Apple, losing the battle with Chinese state-run media, is winning with China's netizens

Apple, forced to apologize Monday for its earlier response to Chinese media complaints about its alleged warranty problems, appears to be winning the war of words online in that country.

The fierce attacks were based on the premise Apple gave Chinese second-class warranties. They were further inflamed by perceived lukewarm responses from the Cupertino-based company. One editorial in the People’s Daily vowed to “destroy Apple’s unparalleled arrogance.” Some patriotic Chinese loved the idea of the powerful CCTV and People’s Daily, the Communist government’s mouthpiece, and other media in the country sticking it to powerful foreign brands like Apple.

Apple CEO Tim Cook finally responded with a signed letter that provided details of new warranty policies. He also sought to soothe his Chinese critics: ”We recognize that some people may have viewed our lack of communication as arrogant or as a sign that we didn’t care about or value their feedback. We sincerely apologize to our customers for any concern or confusion we may have caused.”

Thousands of Chinese netizens mocked the heavy-handed PR assault launched against Apple. In a piece in today’s Financial Times, Beijing-based reporter Jamil Anderlini noted that the world’s most powerful consumer electronics brand is no match for Communist officials. He added: “On the Internet, which the party can corral with the ‘Great Firewall’ but cannot really control, and particularly on Twitter-like Weibo, the backlash against the state and the cheering for Apple was devastating.”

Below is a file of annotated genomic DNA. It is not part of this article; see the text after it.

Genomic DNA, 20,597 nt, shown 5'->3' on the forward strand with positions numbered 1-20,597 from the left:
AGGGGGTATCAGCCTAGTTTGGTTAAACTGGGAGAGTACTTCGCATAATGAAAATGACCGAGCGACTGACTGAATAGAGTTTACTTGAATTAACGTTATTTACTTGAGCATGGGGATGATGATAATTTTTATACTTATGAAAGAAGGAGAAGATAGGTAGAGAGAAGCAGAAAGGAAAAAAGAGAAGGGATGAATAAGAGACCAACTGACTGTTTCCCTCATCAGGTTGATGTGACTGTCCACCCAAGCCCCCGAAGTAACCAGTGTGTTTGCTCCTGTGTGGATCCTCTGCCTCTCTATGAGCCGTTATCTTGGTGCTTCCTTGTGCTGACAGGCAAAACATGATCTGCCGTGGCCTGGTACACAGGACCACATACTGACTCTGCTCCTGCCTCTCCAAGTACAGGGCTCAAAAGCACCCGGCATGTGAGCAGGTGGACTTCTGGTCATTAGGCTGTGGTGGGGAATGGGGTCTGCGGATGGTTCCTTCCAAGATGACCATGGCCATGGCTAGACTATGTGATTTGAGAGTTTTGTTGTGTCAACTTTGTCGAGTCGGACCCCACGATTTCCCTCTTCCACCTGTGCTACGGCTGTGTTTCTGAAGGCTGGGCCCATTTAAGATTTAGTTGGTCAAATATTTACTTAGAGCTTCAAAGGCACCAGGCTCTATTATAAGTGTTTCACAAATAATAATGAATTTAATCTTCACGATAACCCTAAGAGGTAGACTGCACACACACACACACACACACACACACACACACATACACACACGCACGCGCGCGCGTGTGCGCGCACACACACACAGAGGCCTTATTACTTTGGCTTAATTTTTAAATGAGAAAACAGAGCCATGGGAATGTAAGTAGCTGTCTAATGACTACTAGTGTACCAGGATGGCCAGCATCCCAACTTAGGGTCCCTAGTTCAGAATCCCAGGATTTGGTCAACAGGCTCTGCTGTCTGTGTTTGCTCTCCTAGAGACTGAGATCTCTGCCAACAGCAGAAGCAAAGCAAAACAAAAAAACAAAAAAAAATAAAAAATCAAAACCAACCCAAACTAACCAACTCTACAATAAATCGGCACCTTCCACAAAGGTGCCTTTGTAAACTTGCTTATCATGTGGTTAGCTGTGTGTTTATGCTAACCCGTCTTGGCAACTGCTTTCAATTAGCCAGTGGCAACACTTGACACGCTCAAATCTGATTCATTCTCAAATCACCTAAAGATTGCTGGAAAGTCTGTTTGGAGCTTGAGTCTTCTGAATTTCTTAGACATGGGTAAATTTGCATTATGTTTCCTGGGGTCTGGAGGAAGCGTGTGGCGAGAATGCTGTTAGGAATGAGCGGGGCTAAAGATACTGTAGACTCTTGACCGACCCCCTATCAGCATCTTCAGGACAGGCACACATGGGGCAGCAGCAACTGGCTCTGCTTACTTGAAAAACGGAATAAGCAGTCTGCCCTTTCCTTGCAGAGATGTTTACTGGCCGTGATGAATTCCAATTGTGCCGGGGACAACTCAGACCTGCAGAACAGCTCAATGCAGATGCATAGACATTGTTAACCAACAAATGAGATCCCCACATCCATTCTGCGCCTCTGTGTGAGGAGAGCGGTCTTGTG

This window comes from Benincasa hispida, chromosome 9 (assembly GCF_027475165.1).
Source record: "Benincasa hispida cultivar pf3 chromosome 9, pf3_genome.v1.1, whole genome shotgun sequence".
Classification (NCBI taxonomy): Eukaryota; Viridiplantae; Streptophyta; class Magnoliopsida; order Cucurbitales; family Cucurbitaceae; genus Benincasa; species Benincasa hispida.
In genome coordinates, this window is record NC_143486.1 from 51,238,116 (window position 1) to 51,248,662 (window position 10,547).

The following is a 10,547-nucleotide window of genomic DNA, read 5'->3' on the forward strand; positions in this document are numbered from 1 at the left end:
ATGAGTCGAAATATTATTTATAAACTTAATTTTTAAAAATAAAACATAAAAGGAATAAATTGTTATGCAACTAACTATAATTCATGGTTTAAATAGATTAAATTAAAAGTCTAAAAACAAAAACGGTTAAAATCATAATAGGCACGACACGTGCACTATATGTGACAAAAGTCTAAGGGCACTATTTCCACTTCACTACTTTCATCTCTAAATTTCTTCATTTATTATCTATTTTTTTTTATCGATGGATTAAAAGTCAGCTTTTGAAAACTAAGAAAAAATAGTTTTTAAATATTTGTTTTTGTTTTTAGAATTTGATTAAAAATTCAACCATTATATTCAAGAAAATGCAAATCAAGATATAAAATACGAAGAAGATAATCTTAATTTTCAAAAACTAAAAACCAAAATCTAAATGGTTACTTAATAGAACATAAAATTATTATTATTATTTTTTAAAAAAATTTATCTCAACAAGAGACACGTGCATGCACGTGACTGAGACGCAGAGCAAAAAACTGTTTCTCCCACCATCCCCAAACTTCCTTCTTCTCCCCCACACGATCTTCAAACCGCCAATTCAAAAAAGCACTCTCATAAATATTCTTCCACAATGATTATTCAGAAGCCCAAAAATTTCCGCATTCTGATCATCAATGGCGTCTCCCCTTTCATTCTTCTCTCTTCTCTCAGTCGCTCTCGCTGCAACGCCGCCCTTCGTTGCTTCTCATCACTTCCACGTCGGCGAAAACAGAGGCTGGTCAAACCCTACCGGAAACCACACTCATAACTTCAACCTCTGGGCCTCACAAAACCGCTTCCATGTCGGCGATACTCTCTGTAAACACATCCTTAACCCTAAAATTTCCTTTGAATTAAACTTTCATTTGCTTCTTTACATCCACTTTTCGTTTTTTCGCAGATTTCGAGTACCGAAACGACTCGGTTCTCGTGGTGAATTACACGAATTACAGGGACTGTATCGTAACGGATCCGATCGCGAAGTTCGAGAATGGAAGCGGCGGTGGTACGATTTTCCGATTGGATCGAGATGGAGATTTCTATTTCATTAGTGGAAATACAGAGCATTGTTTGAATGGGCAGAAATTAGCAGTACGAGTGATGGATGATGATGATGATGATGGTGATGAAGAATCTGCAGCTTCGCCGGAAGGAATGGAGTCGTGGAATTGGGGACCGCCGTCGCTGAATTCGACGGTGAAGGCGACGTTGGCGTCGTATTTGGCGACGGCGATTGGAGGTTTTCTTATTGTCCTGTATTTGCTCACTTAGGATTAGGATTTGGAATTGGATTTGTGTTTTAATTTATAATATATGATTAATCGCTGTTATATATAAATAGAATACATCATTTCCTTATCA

In the midst of the Apple smack-down, a debate over the official Chinese media’s tactics raged online, as the Hong-Kong based South China Morning Post reported.

It quoted one blogger: “CCTV, you are blind to Chinese children being attacked at schools, but you see school massacres abroad; you never criticize fake elections at home, but always report shoe-throwings in foreign parliaments; you don’t pressure officials to disclose their assets at home, but you are so excited when a foreign official gets caught drinking a bottle of wine paid by taxpayers’ money.”

 

John Boudreau John Boudreau (79 Posts)

I cover the intersection of Silicon Valley and Asia.